Pelosi caves, punts vote on bipartisan infrastructure bill to Thursday

AP Photo/J. Scott Applewhite

Infrastructuremas hasn’t been canceled … at least not yet. The prospects for the bipartisan infrastructure bill don’t exactly look cheery, however, as Nancy Pelosi caved at least in part to the progressive House caucus. Instead of the vote scheduled today for the $1.2 trillion bipartisan bill, Pelosi has pushed it off to Thursday — the same day that Congress has to act to forestall a government shutdown:

Speaker Nancy Pelosi of California said on Sunday night that the House would vote on a bipartisan $1 trillion infrastructure bill on Thursday, giving Democrats more time to reach a consensus on President Biden’s sprawling domestic policy package.

The vote will come hours before government funding — as well as key transportation programs addressed in the infrastructure bill — is scheduled to lapse on Oct. 1, leaving lawmakers with a narrow margin for error.

The Washington Post puts it more bluntly, calling this a “punt.” Pelosi appears to have lost confidence after House progressive caucus leader Pramila Jayapal claimed to hold 60 nay votes on the bill if it came to the floor today:

Today’s the day that House Speaker Nancy Pelosi (D-Calif.) vowed to bring the bipartisan infrastructure package to the floor.

But the speaker announced Sunday night the actual vote would slip until Thursday in a victory for muscle-flexing progressives. In case you were counting all the stress-inducing deadlines in Washington, that’s one day before the government will shut down if Congress doesn’t pass a separate bill to fund it.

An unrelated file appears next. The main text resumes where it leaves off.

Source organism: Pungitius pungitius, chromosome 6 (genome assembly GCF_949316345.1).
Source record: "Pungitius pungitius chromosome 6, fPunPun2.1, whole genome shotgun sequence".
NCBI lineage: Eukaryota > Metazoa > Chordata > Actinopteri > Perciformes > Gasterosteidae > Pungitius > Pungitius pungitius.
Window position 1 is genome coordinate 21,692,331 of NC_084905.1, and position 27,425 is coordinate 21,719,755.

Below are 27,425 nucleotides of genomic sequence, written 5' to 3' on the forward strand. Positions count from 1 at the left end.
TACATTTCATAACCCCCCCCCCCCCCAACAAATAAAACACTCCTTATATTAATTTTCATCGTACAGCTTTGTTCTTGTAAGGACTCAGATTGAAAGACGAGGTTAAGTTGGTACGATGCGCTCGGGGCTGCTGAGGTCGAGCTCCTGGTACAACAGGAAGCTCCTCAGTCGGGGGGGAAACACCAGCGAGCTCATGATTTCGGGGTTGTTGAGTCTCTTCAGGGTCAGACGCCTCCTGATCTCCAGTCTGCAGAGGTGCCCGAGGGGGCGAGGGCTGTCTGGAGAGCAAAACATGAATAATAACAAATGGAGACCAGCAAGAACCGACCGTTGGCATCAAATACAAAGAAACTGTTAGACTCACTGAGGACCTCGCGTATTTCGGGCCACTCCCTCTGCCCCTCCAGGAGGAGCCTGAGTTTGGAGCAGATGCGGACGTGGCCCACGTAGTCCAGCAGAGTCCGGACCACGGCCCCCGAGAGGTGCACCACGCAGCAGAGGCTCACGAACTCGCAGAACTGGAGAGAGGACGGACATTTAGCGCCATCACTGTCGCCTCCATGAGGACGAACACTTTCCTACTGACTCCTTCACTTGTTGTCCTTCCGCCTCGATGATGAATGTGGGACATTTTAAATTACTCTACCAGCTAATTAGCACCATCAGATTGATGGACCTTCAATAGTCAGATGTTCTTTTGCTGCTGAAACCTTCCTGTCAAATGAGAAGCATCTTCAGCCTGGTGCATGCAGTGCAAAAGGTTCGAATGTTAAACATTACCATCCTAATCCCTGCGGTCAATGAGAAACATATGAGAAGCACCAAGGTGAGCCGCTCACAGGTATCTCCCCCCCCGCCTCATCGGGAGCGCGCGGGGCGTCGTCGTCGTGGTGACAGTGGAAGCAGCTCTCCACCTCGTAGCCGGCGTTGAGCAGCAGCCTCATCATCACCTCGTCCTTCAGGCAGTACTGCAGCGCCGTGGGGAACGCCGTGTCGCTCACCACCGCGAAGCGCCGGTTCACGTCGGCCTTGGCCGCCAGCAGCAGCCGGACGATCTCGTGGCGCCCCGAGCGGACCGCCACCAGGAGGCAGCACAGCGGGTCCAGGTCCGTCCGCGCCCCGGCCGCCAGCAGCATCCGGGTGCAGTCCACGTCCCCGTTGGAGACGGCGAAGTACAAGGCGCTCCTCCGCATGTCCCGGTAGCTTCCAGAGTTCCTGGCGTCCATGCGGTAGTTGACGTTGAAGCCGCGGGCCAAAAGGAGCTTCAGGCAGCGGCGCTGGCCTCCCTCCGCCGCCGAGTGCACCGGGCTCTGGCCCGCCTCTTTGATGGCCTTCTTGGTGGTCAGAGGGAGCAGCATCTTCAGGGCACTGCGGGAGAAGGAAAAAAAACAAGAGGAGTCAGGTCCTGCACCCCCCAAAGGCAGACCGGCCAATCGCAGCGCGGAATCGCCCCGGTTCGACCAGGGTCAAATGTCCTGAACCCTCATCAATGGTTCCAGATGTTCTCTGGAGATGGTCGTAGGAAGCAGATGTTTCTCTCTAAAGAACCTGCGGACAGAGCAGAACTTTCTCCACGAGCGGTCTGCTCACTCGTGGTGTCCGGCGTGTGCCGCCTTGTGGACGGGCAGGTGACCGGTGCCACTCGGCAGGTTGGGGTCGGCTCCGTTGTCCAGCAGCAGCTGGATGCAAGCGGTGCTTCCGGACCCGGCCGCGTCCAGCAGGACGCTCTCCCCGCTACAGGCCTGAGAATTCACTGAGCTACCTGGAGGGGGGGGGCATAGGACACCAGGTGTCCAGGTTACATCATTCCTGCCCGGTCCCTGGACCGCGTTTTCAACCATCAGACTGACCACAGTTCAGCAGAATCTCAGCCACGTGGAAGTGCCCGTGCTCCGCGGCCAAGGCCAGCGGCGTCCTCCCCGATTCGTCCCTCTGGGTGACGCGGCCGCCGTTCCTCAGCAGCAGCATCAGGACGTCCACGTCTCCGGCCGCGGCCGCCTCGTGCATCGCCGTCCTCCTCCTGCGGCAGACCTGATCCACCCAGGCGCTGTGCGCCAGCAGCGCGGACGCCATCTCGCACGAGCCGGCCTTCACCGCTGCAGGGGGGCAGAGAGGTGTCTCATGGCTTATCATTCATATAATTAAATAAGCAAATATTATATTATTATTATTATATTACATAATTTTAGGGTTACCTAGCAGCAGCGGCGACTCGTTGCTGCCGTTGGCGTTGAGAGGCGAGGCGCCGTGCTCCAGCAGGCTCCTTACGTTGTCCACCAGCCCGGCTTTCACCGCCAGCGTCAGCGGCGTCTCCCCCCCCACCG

Rep. Pramila Jayapal (D-Wash.), head of the Congressional Progressive Caucus, said she wasn’t bluffing when warning that progressives were willing to tank the infrastructure plan until the House and the Senate also pass a $3.5 trillion reconciliation bill that’s still far from finished. And it seems she meant business.

Pelosi may have finally figured that out. As late as yesterday morning, Pelosi told ABC’s George Stephanopoulos that the vote “may be tomorrow” (meaning today), but that it would take place when she was sure she had the votes. It’s not meaningless, therefore, that Pelosi later rescheduled it. Pelosi is still also arguing that the $3.5 trillion reconciliation bill has to pass as well, but …

GEORGE STEPHANOPOULOS, ABC “THIS WEEK” ANCHOR: But the question is — the question is, can you get everybody to agree to that? If I heard you correctly, you’re saying —

PELOSI: Yes.

STEPHANOPOULOS: — the vote will not necessarily be tomorrow on the infrastructure bill. You’re going to put it up when you have the votes to pass it. Are we — (CROSSTALK)

PELOSI: — it may be tomorrow. If — (CROSSTALK)

STEPHANOPOULOS: It may be tomorrow, but — right. But let me just say, in order to get the votes to pass it, it sounds like you’re going to need agreement on the broader social investment bill, the bill —

PELOSI: Absolutely. You’re right.

STEPHANOPOULOS: And so that is going to happen this week as well?

PELOSI: Well, that’s — we — we’re — let me just say we’re prepared.

That’s not happening at all, and Pelosi knows it. She punted that one last week back to the Senate after a few of Chuck Schumer’s caucus began barking at her to pass the reconciliation bill despite the Senate Democrats’ failure to move it. Even Jayapal seems to have balked at that, telling the Post that the Senate needs to pass their own bill first before expecting the House to do all the heavy lifting.

The delay is more consequential than the sum of its days. Pelosi may be hoping to roll up this bill into a continuing resolution to force the hands of progressives on a government shutdown. That really would be brinksmanship, as Republicans have even less reason to help Democrats keep the lights on under their current spending plan than they do to fund infrastructure. Republicans aren’t pushing for a shutdown either, but they’re not going to go out of their way to rescue Pelosi, Schumer, and Joe Biden from one either.

The polling on a shutdown and a debt default looks bleak indeed for Pelosi, according to a Morning Consult poll last week for Politico:

Democrats are in charge, and control their own fate on these questions. If they perform incompetently at them, that’s hardly the fault of Republicans. Thanks to Biden’s catastrophic bug-out in Afghanistan, Democrats already face a potentially historic drubbing in next year’s midterms. Pelosi may be rolling the dice to push progressives into accepting half a loaf, or to blame them when the entire agenda collapses.